In future, if the Fund decides to incorporate, it may set up its own bank account, but for the time being the relationship with CCF seems positive, logical and unconflicted.

The Fund is open to substantial single donations, legacies and contributions in non-Sterling currencies, but does not presently have simple mechanisms for collecting them. In January 2016, the Fund received a one-off grant of £2,700 from the Institute for solidarity Economics (ICE). This shows that there is potential for ‘amplified’ contributions.

It is likely to be agreed that in any one calendar year, the Fund will not ‘spend’ more than 50% of the previous calendar year’s contributions, including a maximum of 5% towards running costs. This is to make sure the Fund remains efficient and grows continually.

To date, the Fund has approved one proposal for direct funding, to enable a co-mentoring visit by Belfast Cleaning Society to Custom House Workers’ Co-op in East London. It voted down an application to subsidise a conference of ‘general interest’ to worker co-operators. This suggests that, at least in the immediate future, members will choose to concentrate direct financial support on quite specific and practical worker co-op education, training and solidarity initiatives.

 

Current status, growth and critical path

Although membership and contributions are registered on an individual basis (or nominated individual, in the case of corporate contributions), The Fund started in November 2014 and rapidly increased to nearly 400 members. This initial growth was due to a number of worker co‑operatives deciding early on to ‘mass enrol’ their own members, which enabled the Fund to reach its current membership and contribution level without difficulty. Most of these co-ops are engaged members of Co-operatives UK, and see their participation in the Fund as complementing their engagement with the Co-operatives UK network.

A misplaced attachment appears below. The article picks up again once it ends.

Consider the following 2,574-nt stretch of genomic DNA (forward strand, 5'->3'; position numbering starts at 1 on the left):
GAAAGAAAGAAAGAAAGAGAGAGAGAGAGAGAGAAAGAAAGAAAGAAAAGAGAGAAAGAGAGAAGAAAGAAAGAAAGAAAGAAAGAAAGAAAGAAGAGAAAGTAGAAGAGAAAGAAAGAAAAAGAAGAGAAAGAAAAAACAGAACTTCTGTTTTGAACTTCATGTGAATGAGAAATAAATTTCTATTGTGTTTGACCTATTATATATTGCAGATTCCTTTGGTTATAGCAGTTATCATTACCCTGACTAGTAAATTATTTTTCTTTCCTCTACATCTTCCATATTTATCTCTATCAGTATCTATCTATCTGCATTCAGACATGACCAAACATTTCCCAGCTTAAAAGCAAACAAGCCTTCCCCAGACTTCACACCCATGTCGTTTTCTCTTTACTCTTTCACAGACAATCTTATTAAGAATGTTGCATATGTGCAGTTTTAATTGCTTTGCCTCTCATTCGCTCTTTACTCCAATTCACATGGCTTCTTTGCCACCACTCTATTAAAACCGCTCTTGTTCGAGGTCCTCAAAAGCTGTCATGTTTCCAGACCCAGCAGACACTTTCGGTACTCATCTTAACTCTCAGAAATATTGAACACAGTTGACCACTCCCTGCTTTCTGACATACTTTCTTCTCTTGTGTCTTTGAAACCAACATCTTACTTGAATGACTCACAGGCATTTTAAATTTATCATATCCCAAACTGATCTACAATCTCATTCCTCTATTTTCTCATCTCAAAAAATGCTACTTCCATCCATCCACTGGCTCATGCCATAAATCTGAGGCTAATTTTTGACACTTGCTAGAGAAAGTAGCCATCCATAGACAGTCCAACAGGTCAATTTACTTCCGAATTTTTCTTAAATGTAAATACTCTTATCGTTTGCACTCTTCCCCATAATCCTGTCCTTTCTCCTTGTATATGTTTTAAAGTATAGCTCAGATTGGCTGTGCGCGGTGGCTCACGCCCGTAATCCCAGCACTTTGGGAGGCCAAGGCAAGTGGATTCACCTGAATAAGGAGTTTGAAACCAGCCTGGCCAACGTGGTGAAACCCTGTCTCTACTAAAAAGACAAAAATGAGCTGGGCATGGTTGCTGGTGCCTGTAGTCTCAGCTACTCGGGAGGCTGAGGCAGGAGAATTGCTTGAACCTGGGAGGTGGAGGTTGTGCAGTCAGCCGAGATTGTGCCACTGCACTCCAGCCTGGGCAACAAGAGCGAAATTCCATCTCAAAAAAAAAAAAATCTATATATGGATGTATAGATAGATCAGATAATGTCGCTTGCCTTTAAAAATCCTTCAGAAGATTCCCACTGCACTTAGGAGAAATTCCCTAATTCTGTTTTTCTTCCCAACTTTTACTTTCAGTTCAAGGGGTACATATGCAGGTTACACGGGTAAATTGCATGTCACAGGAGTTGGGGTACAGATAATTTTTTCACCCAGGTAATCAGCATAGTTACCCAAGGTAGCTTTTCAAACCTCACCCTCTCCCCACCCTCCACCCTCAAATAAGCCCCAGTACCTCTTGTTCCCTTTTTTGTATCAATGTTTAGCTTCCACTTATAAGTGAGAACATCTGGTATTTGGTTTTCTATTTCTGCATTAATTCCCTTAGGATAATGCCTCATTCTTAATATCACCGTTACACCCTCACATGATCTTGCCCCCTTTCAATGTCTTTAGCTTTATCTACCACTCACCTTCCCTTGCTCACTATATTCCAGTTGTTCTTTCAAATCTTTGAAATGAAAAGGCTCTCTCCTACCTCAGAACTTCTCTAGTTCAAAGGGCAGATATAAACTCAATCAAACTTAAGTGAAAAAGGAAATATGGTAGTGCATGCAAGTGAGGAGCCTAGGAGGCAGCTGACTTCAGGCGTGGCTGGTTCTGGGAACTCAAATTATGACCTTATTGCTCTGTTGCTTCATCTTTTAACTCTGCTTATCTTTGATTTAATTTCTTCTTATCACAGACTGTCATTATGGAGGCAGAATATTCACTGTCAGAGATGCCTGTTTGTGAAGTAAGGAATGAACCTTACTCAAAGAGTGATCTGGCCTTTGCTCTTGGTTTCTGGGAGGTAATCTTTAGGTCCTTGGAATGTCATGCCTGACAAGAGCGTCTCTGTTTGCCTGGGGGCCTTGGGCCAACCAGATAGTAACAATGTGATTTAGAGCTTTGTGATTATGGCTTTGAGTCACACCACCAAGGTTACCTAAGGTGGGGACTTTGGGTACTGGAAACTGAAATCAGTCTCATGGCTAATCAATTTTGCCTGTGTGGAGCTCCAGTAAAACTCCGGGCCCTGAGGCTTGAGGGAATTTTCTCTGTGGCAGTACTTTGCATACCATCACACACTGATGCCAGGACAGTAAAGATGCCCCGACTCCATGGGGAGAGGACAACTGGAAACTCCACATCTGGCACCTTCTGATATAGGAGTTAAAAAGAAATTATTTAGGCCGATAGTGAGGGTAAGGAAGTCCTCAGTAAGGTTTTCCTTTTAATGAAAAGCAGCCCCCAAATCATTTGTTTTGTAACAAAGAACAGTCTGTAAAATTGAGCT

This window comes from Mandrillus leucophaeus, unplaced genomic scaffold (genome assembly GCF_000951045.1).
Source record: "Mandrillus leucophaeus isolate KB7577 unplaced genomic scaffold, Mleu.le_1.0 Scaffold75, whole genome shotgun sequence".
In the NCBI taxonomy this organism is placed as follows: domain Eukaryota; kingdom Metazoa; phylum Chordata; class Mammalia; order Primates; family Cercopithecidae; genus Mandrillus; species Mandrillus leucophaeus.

The Fund has also attracted support from supportive and interested individuals and worker co-ops which are less engaged with Co-operatives UK. This is significant, because the Fund has so far remained ‘under the radar’ in terms of advertising to public and intersectional audiences. This growth is entirely based on word of mouth and It suggests that with commensurate marketing and PR activity towards audiences such as trade unionists, young activists and retired co-operators, a much larger constituency of potential donors could be reached. This is our intention.

Members of the fund are conscious that rapid growth both in member numbers and finances could place stress on the Fund’s communication culture and decision making practices.

 

Total funds

Regular contributions per month

Members

Oct 2014

£70

£70

2

Dec 2014

£1,210

£650

142

Feb 2015

£3,565

£1,660

375

April 2015

£7,632

£2,002